Families try for balance of grief, hope

Without remains, expert says, sense of loss can often linger

Terrorism Strikes America

September 23, 2001|By Kimberly A.C. Wilson | Kimberly A.C. Wilson,SUN STAFF

NEW YORK - Eighteen months after his older brother was reported missing on a glacier in Chile, Robert Weinman sometimes pretends James Weinman is living a playboy's life on an island in the South Pacific.

He carries on imaginary conversations by telephone.

He pictures James, an experienced climber and mountaineer, walking away from his solo attempt on Cerro San Francisco, a difficult glacier to climb in the Andes mountains.

Technically, Robert isn't in denial.

After all, his brother is "missing and presumed dead" - a semantic distinction that also encompasses thousands of employees, visitors and rescue workers lost in the World Trade Center crashes.

The terminology, and the hope it implies, can offer room in grieving for a loved one whose remains haven't been recovered.

Or it can be an avenue to open-ended mourning, said Debbie Jones, a bereavement counselor at Hospice of Baltimore whose job offers her a window into the aftermath of death by illness. Jones began studying traumatic loss after the World Trade Center and Pentagon attacks.

"Even in an anticipated death, there is a sense of denial," she said. "But when someone has died violently and there's no bodily remains, there is this total sense of disbelief. There's definitely a longer sense of shock, and it can go on for an extended period of time."

Robert Weinman, 32, has come to appreciate having a brother "who might just be on an extended vacation somewhere."

What he is sure about is that his brother decided to take a third, solo shot at a climb that had turned him back twice before.

He left behind a journal, with a terse, last entry that announced his plans to scale the "Pared Sur," or "southern wall," a 2,000-foot slope of rock and ice on June 3, 2000. He was not seen again.

"It's almost comforting because you do have that option to say, `Maybe he wasn't there,' " said Robert Weinman. "That maybe he walked away safely. Obviously that's not realistic, but it kind of helps."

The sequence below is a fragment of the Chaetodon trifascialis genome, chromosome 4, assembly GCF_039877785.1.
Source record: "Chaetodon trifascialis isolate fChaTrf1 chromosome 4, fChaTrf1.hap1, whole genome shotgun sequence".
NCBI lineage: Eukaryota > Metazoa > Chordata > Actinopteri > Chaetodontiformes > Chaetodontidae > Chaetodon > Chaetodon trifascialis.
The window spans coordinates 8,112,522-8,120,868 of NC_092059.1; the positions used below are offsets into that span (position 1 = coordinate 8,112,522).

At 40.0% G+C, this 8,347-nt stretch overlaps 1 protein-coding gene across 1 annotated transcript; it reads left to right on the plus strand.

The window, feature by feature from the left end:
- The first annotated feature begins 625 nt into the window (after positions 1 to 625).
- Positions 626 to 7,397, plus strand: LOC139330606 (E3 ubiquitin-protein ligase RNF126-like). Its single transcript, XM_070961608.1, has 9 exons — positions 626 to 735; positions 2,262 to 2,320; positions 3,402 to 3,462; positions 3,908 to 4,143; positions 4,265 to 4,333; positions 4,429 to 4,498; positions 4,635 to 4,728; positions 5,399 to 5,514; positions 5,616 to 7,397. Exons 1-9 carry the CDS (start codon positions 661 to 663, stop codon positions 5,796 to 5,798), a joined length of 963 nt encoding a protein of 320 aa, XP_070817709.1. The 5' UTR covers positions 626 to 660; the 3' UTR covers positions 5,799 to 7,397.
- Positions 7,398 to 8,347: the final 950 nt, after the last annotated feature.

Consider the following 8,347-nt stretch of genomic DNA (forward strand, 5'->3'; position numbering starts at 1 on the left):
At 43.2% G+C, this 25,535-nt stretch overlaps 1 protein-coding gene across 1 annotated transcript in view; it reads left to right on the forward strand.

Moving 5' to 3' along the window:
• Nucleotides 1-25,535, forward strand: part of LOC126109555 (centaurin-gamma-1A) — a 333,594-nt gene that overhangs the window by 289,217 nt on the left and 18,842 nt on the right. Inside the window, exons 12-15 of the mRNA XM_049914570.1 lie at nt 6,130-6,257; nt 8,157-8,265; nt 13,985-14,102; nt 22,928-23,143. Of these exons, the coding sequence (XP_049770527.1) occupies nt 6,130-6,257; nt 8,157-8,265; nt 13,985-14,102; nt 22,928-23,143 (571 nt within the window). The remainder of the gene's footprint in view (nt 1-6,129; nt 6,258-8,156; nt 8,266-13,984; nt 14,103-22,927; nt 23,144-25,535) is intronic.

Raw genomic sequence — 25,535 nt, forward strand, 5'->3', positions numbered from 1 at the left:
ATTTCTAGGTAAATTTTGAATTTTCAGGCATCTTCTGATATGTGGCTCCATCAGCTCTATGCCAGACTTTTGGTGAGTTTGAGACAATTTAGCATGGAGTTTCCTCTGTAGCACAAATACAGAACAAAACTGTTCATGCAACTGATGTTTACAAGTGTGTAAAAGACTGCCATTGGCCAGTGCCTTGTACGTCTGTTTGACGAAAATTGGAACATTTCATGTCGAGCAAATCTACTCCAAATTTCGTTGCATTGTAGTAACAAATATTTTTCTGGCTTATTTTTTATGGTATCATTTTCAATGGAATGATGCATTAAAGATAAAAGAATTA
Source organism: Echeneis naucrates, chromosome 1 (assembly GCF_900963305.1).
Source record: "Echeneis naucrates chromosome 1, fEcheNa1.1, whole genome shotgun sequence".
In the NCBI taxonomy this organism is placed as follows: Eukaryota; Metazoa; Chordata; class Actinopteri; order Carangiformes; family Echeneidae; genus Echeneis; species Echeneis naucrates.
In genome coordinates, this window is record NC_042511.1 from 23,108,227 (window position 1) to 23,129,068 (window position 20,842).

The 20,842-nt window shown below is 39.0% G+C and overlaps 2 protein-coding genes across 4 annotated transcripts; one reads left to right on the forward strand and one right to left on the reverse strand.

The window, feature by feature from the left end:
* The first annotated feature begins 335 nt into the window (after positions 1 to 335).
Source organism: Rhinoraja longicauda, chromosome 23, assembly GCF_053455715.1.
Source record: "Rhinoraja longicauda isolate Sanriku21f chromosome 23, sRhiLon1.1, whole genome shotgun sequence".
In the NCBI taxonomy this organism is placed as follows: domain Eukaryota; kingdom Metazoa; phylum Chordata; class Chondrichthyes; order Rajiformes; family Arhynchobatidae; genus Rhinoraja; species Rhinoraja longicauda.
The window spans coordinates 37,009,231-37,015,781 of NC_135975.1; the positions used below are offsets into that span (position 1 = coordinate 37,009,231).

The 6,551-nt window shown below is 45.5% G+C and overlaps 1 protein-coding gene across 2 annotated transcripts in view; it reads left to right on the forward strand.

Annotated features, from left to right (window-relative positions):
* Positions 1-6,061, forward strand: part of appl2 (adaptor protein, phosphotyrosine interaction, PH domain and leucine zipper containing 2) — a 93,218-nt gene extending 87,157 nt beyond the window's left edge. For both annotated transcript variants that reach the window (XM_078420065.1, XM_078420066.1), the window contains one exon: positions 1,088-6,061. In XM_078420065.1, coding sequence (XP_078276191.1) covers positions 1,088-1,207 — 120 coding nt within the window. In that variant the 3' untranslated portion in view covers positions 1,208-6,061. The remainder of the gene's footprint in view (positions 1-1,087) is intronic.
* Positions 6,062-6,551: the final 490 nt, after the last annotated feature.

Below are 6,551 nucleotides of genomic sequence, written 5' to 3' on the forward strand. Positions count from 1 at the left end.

Weinman, who relocated from Baltimore to Burlington, Vt., after his brother's disappearance, has been thinking a lot about the relatives of the New York terrorism victims.

About how it feels to want to find a body to bury. About people's expectations that you mourn and move on. About the illusion of closure, as if the hole created by the loss of a brother can be filled by anything else.

"We were going through the same thing," he said. "And nobody could understand."

Zulema Barnes-Chung, of Bayshore, Long Island, might understand.

Her mother, Sheila Barnes, named her after a 1970s rhythm and blues singer whose name, in Arabic, means "peace." But Zulema, 27, is not at peace.

Her sentiments have ricocheted from accepting that her mother died on the 102nd floor of Tower Two to near certainty that she is alive.

On Sept. 14, she felt hopeless, saying, "Other people are more hopeful than me. It's hard to stay positive.

"I can't find someone who saw my mom. If someone said, `Yes, I saw Sheila, she got hit with a brick on her head' - if I could, then I might have closure. With my mom, I can't find that one person who saw her and can say, `Yes, she's not coming home.' "

A week later, after praying with a Christian cousin, her hope was renewed.

"She read to me from the Bible, things about how God can work miracles. So I'm not going to give up hope until I get the final word. I've kind of left it in God's hands."

Practically, what that means is that Barnes' husband, Ricardo, isn't planning a funeral for his 55-year-old wife.

The family plans to attend a memorial tomorrow, at St. Patrick's Cathedral, for employees of Aon Aviation, where she worked as an administrative assistant for 20 years - though Zulema said she isn't ready to put her mother to rest.

She and her sister continue to make the rounds of area hospitals, preferring to believe that Barnes is among the 6,291 people injured in the attacks - even though all have been identified - rather than among the 6,333 reported missing as of Friday, or the 241 confirmed dead.

Weinman said his family also chose not to have a traditional funeral service for his missing brother. "We had a hope service, rather than a memorial service," he said, "a hope that he is in a better place now and that he's happy and that we can move forward and remember him as he was."

For Weinman, that means occasional "telephone calls," when he unplugs the phone, dials 1-800-HEAVEN, and pretends to speak to his brother.

"We talked to him two weeks ago, and he was at a naked Jell-O party in Tahiti," he said with a chuckle. "Since he's been gone, his social life has really improved."

Debbie Jones, the hospice counselor, said Barnes-Chung and Weinman are each coping in ways that work for them.

"For people with a great faith, there is the thought, `Maybe that miracle will happen.' How do you take it away from them? How do you say there is no hope?"

New York City Mayor Rudolph W. Giuliani won't say it, despite declaring the chance of recovering survivors as slim.

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